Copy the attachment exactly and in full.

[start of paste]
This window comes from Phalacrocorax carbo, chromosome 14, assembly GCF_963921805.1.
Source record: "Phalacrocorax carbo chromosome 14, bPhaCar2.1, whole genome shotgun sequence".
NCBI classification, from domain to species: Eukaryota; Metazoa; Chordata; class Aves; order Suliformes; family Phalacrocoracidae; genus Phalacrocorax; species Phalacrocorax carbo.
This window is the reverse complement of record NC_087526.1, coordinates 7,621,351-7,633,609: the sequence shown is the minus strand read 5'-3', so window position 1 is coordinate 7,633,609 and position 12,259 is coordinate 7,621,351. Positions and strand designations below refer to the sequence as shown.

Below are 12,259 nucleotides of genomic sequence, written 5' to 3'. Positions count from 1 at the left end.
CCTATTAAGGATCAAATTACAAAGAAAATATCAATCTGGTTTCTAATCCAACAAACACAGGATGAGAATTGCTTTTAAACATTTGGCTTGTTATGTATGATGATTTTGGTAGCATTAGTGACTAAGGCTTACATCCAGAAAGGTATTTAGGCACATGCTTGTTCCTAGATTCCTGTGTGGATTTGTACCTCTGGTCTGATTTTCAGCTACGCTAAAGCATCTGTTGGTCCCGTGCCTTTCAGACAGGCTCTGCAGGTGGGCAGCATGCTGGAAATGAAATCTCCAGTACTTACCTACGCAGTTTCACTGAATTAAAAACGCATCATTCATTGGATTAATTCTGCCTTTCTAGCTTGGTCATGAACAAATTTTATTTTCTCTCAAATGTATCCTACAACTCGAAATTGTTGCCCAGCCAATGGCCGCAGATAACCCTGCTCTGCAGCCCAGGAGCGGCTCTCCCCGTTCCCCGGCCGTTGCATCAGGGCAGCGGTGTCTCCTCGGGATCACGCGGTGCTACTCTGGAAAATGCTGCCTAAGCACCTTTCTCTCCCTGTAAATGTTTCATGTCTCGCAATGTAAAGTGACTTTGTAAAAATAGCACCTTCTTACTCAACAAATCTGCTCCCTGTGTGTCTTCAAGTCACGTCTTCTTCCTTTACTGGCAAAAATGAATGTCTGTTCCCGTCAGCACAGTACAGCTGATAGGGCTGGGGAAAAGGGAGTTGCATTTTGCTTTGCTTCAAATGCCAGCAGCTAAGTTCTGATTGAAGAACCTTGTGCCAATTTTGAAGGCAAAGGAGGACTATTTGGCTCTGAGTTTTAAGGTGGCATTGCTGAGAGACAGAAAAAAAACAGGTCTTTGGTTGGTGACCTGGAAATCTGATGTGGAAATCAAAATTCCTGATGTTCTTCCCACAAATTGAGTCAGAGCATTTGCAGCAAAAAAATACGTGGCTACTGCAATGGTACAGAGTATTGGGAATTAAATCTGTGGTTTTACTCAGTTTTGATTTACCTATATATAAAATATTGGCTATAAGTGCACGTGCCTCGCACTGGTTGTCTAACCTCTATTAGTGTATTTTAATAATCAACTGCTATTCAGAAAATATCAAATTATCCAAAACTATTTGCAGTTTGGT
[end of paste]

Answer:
This window comes from Phalacrocorax carbo, chromosome 14, assembly GCF_963921805.1.
Source record: "Phalacrocorax carbo chromosome 14, bPhaCar2.1, whole genome shotgun sequence".
NCBI classification, from domain to species: Eukaryota; Metazoa; Chordata; class Aves; order Suliformes; family Phalacrocoracidae; genus Phalacrocorax; species Phalacrocorax carbo.
This window is the reverse complement of record NC_087526.1, coordinates 7,621,351-7,633,609: the sequence shown is the minus strand read 5'-3', so window position 1 is coordinate 7,633,609 and position 12,259 is coordinate 7,621,351. Positions and strand designations below refer to the sequence as shown.

Below are 12,259 nucleotides of genomic sequence, written 5' to 3'. Positions count from 1 at the left end.
CCTATTAAGGATCAAATTACAAAGAAAATATCAATCTGGTTTCTAATCCAACAAACACAGGATGAGAATTGCTTTTAAACATTTGGCTTGTTATGTATGATGATTTTGGTAGCATTAGTGACTAAGGCTTACATCCAGAAAGGTATTTAGGCACATGCTTGTTCCTAGATTCCTGTGTGGATTTGTACCTCTGGTCTGATTTTCAGCTACGCTAAAGCATCTGTTGGTCCCGTGCCTTTCAGACAGGCTCTGCAGGTGGGCAGCATGCTGGAAATGAAATCTCCAGTACTTACCTACGCAGTTTCACTGAATTAAAAACGCATCATTCATTGGATTAATTCTGCCTTTCTAGCTTGGTCATGAACAAATTTTATTTTCTCTCAAATGTATCCTACAACTCGAAATTGTTGCCCAGCCAATGGCCGCAGATAACCCTGCTCTGCAGCCCAGGAGCGGCTCTCCCCGTTCCCCGGCCGTTGCATCAGGGCAGCGGTGTCTCCTCGGGATCACGCGGTGCTACTCTGGAAAATGCTGCCTAAGCACCTTTCTCTCCCTGTAAATGTTTCATGTCTCGCAATGTAAAGTGACTTTGTAAAAATAGCACCTTCTTACTCAACAAATCTGCTCCCTGTGTGTCTTCAAGTCACGTCTTCTTCCTTTACTGGCAAAAATGAATGTCTGTTCCCGTCAGCACAGTACAGCTGATAGGGCTGGGGAAAAGGGAGTTGCATTTTGCTTTGCTTCAAATGCCAGCAGCTAAGTTCTGATTGAAGAACCTTGTGCCAATTTTGAAGGCAAAGGAGGACTATTTGGCTCTGAGTTTTAAGGTGGCATTGCTGAGAGACAGAAAAAAAACAGGTCTTTGGTTGGTGACCTGGAAATCTGATGTGGAAATCAAAATTCCTGATGTTCTTCCCACAAATTGAGTCAGAGCATTTGCAGCAAAAAAATACGTGGCTACTGCAATGGTACAGAGTATTGGGAATTAAATCTGTGGTTTTACTCAGTTTTGATTTACCTATATATAAAATATTGGCTATAAGTGCACGTGCCTCGCACTGGTTGTCTAACCTCTATTAGTGTATTTTAATAATCAACTGCTATTCAGAAAATATCAAATTATCCAAAACTATTTGCAGTTTGGT